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Cadherin-22, Key Protein Responsible for Low Oxygen Tumors Found
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Cadherin-22, Key Protein Responsible for Low Oxygen Tumors Found

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Highlights
  • Cadherin-22 may play an important role in cancer cell adhesion and spread
  • Under low oxygen conditions certain cancer cells can initiate cadherin-22 production, this protein can help bind cancer cells together, enhancing cellular movement, invasion and likely metastasis
  • More hypoxic (low oxygen condition) a tumor was, the more cadherin-22 was found in the area of the hypoxia
  • Cadherin-22 could be a powerful prognostic marker for advanced cancer stages and patient outcomes

Hindering Cadherin-22, a key cancer cell protein can help prevent the cancer cells from binding together and spreading, finds a new study published in Cell journal.

The groundbreaking study identified a protein, known as cadherin-22, as a potential factor in cancer metastasis, or spread, and showed that hindering it decreased the adhesion and invasion rate of breast and brain cancer cells by up to 90 percent.

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"Cadherin-22 could be a powerful prognostic marker for advanced cancer stages and patient outcomes," said lead author Prof. Jim Uniacke, Department of Molecular and Cellular Biology. "If you can find a treatment or a drug that can block cadherin-22, you could potentially prevent cancer cells from moving, invading and metastasizing."

Most solid cancer tumors that have outgrown their blood supply, and are therefore deprived of oxygen, are difficult to treat, and the cells within are capable of spreading rapidly and doing the most damage.
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In over a hundred breast and brain cancer patient tumor specimens, researchers found that the more hypoxic the tumor was, the more cadherin-22 it had.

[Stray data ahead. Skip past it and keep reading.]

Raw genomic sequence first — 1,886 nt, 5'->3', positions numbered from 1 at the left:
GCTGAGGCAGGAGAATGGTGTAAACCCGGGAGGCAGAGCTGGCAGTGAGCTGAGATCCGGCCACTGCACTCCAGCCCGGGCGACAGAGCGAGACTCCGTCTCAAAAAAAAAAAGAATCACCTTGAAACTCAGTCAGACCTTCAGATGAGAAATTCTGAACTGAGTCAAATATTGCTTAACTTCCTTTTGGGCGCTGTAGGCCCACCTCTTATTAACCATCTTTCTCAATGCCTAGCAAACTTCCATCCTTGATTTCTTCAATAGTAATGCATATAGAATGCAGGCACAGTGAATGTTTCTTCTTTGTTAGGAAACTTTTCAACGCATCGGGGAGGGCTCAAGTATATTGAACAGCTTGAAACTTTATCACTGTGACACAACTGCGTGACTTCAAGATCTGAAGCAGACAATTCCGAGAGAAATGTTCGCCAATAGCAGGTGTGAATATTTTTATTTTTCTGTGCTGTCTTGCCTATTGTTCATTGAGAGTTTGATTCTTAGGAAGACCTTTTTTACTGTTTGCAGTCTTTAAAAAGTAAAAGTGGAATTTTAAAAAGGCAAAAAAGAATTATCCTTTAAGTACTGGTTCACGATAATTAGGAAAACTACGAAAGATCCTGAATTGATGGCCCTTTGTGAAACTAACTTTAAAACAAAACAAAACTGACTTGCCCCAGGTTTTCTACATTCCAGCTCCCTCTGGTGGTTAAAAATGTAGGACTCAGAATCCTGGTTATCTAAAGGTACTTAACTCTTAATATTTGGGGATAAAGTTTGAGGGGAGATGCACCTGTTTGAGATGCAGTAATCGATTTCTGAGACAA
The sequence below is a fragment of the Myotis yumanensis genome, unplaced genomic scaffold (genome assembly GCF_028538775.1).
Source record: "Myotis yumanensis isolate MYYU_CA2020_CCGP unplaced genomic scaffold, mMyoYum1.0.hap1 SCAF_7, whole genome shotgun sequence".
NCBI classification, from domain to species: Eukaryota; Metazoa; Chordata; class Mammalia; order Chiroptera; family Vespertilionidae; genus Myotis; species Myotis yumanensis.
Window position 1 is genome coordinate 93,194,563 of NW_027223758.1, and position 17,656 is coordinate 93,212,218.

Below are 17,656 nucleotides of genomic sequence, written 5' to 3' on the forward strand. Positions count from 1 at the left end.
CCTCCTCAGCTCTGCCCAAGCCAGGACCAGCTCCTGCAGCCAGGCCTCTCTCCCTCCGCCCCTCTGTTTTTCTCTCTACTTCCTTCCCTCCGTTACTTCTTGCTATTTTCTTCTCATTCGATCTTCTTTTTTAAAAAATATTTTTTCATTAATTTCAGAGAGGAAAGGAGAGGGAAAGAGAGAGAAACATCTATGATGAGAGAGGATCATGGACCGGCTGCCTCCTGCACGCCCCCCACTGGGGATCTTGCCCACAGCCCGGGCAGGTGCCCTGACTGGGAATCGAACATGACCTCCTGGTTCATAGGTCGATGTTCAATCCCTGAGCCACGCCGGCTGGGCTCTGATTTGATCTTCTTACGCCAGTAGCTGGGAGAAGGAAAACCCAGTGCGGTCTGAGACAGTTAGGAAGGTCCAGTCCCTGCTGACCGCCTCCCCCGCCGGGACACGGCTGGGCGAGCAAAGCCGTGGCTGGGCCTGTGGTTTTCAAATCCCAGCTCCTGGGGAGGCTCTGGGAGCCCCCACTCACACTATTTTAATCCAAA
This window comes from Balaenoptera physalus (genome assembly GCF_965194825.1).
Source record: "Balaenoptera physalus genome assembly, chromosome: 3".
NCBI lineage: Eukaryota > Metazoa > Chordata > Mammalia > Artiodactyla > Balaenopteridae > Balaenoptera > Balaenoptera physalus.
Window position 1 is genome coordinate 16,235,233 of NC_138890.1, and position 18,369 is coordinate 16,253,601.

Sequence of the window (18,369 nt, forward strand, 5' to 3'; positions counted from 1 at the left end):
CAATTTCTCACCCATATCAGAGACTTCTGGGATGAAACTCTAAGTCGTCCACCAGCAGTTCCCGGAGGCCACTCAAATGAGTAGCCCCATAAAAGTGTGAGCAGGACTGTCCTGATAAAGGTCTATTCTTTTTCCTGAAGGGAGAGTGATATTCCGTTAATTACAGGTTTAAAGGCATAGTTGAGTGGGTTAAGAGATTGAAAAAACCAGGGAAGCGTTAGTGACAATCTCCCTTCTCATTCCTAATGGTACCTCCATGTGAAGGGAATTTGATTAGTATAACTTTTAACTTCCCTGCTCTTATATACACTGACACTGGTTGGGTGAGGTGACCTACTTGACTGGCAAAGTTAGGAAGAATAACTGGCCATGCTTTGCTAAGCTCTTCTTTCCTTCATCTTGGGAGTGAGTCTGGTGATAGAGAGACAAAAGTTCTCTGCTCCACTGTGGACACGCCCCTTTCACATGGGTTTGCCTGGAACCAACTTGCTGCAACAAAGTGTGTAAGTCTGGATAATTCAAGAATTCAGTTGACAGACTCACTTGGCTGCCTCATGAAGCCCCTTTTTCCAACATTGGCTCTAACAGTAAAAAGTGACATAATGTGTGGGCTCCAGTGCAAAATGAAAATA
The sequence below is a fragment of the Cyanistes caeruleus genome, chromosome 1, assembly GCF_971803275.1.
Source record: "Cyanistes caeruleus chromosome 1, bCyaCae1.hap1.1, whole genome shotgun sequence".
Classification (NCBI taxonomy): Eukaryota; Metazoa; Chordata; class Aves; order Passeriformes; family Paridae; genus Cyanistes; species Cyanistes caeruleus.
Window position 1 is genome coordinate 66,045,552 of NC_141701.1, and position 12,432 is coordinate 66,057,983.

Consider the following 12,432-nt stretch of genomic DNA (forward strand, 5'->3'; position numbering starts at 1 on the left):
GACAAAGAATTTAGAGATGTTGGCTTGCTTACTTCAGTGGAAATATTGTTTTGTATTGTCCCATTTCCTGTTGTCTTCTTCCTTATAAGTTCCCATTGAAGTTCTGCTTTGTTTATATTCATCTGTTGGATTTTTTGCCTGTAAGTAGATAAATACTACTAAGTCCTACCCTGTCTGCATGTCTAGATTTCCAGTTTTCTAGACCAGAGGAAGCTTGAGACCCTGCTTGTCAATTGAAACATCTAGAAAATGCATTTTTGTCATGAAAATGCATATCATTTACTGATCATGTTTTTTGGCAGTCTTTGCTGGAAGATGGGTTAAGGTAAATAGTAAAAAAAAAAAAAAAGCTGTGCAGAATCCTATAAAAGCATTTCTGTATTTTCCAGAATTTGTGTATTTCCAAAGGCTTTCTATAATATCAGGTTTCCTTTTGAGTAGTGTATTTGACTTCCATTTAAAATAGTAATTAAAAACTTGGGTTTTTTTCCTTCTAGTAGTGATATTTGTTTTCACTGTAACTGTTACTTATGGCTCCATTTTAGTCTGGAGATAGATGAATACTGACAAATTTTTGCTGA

Until now, little was known about how oxygen-deprived cancer cells bound together and interacted to spread. The U of G researchers found that it is precisely under conditions of low oxygen that cancer cells trigger the production of cadherin-22, putting in motion a kind of protein boost that helps bind cells together, enhancing cellular movement, invasion, and likely metastasis.

Cadherin-22 is located on cell surfaces, allowing hypoxic cancer cells to stick together and migrate collectively as a group, said Uniacke.

Scientists have known for decades that hypoxia plays a part in tumor growth metastasis and poor patient outcome.

Studying breast and brain cancer cells in a hypoxia incubator, Uniacke and his team discovered that cadherin-22 is involved in this process to enable the spread of cancer cells.

"We found that the more hypoxic a tumor was, the more cadherin-22 there was in the area of the hypoxia," he said. "Not only that but the more cadherin-22 that there is in a tumor, the more advanced the cancer stage and the worse the prognosis is for the patients."

For both cancer types, the research team used molecular tools to reduce the amount of cadherin-22. They placed the human cancer cells into the incubator and lowered the oxygen to a level comparable to that in a tumor. The cells failed to spread.

"One very powerful and common tool in cell and molecular biology labs is, you can remove protein from a cell and see how that cell behaves without it," Uniacke said. "We culture our cancer cells in this very low-oxygen environment, and they start behaving like they are inside a low-oxygen tumor."

The findings offer vital insights into how tumor cells could become aggressive and spread to other parts of the body.

"Because a cancer tumor has a poor blood supply, it doesn't get the proper oxygen," Uniacke said. "The cancerous cells need to change their behavior, changing what proteins they synthesize to try to adapt to these environments."

Higher levels of hypoxia in a tumor are strongly linked to poor survival rates in cancer patients, he said, and hypoxic tumors are often resistant to treatment.

Reference
  1. N J Kelly, J F A Varga, E J Specker, C M Romeo, B L Coomber & J Uniacke. Hypoxia activates cadherin-22 synthesis via eIF4E2 to drive cancer cell migration, invasion and adhesion, Oncogene (2017). DOI:10.1038/onc.2017.372


Source: Eurekalert

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